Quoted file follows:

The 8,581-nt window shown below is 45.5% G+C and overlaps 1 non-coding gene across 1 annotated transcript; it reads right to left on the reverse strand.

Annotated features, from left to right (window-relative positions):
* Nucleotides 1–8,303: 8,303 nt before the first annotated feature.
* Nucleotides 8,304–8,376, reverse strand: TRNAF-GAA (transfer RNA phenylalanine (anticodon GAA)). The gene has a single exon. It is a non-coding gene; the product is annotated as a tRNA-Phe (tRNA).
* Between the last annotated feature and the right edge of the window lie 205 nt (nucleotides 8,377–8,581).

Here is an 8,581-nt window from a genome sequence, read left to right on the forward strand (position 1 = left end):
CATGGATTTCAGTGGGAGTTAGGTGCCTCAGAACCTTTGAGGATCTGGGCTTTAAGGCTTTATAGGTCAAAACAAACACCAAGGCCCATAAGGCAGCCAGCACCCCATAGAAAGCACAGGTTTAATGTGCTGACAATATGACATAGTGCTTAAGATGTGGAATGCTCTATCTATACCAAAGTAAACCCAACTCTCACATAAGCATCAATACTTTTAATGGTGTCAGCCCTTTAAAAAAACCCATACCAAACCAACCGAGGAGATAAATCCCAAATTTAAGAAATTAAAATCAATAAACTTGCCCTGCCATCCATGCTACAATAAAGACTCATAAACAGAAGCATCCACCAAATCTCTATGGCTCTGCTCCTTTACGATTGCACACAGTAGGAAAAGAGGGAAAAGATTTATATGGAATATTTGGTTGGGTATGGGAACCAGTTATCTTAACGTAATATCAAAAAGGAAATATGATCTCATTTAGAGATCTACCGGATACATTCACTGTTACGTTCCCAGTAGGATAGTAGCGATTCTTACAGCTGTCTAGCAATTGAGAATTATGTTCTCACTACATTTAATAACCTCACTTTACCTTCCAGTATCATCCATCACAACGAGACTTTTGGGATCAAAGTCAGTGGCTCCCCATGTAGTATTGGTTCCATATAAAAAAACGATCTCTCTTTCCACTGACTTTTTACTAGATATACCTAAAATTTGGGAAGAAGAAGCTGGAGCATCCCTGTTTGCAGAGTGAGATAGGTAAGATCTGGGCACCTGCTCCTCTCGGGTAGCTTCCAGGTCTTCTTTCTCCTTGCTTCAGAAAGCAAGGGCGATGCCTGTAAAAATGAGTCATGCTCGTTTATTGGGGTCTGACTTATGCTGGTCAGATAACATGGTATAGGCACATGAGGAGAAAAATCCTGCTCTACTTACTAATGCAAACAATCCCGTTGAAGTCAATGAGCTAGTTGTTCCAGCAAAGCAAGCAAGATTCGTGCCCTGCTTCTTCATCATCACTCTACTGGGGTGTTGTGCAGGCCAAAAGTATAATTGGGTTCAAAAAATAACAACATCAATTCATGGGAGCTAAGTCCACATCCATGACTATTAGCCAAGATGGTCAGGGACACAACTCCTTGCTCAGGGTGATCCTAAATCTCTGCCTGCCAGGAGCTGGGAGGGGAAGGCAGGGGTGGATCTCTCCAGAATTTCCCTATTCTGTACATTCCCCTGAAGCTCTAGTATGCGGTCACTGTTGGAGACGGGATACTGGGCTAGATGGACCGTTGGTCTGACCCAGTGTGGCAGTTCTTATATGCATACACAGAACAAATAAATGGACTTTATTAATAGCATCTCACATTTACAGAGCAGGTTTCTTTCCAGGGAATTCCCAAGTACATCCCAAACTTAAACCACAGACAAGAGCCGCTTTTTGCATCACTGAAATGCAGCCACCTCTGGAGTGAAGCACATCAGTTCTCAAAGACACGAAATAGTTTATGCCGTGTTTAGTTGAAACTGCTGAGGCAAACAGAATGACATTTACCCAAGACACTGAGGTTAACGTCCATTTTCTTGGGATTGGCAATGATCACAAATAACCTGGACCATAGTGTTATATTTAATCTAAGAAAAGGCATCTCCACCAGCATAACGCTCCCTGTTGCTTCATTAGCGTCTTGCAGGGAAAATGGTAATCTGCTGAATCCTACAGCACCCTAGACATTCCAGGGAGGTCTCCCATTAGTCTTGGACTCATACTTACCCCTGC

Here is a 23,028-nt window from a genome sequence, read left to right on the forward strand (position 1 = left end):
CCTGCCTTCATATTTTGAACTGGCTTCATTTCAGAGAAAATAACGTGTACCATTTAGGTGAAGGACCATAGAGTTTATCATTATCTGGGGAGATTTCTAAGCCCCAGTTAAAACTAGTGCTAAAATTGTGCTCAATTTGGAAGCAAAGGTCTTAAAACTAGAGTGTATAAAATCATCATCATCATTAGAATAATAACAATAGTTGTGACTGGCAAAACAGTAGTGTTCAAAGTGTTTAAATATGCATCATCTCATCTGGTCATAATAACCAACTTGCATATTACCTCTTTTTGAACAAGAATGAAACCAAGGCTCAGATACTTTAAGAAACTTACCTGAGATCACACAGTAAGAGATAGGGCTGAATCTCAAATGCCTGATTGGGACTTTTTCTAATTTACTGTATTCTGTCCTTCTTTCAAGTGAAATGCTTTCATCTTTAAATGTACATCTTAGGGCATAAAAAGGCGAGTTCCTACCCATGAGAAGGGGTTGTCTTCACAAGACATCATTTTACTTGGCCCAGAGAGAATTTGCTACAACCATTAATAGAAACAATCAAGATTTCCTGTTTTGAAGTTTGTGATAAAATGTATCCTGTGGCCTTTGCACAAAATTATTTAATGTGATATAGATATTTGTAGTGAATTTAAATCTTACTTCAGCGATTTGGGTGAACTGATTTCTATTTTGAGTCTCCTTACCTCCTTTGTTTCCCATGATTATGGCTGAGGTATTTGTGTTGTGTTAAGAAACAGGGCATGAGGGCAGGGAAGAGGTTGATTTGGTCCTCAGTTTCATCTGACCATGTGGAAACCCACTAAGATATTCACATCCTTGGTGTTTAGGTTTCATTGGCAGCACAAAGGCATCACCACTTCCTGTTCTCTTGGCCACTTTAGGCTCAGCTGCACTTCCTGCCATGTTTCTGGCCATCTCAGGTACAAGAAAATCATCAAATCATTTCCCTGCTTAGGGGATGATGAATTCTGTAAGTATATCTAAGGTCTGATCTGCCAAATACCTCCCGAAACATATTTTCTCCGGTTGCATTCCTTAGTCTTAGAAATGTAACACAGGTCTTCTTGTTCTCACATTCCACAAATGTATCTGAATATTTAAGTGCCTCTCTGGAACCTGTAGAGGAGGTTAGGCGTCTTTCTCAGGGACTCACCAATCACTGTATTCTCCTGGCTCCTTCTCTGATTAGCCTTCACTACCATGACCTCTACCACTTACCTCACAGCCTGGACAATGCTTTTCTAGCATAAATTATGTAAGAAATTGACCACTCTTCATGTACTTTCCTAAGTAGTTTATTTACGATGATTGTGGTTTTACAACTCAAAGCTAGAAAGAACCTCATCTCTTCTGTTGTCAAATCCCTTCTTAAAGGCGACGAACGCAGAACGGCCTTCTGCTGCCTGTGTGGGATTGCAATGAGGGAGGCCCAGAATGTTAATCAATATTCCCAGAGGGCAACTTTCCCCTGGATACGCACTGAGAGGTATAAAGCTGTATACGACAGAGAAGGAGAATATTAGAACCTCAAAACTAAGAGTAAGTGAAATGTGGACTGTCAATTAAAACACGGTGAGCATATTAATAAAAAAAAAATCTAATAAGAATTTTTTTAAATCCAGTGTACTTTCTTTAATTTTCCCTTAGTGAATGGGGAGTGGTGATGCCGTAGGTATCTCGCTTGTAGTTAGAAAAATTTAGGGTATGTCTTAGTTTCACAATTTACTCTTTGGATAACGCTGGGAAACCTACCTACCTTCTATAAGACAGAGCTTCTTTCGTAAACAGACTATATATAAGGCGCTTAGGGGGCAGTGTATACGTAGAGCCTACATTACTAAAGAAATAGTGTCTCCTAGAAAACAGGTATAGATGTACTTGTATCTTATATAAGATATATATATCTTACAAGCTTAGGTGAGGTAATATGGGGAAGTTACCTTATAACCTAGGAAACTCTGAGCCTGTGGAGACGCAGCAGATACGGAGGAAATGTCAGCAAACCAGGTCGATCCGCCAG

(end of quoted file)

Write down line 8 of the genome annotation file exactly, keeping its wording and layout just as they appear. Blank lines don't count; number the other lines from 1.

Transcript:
Here is a 23,028-nt window from a genome sequence, read left to right on the forward strand (position 1 = left end):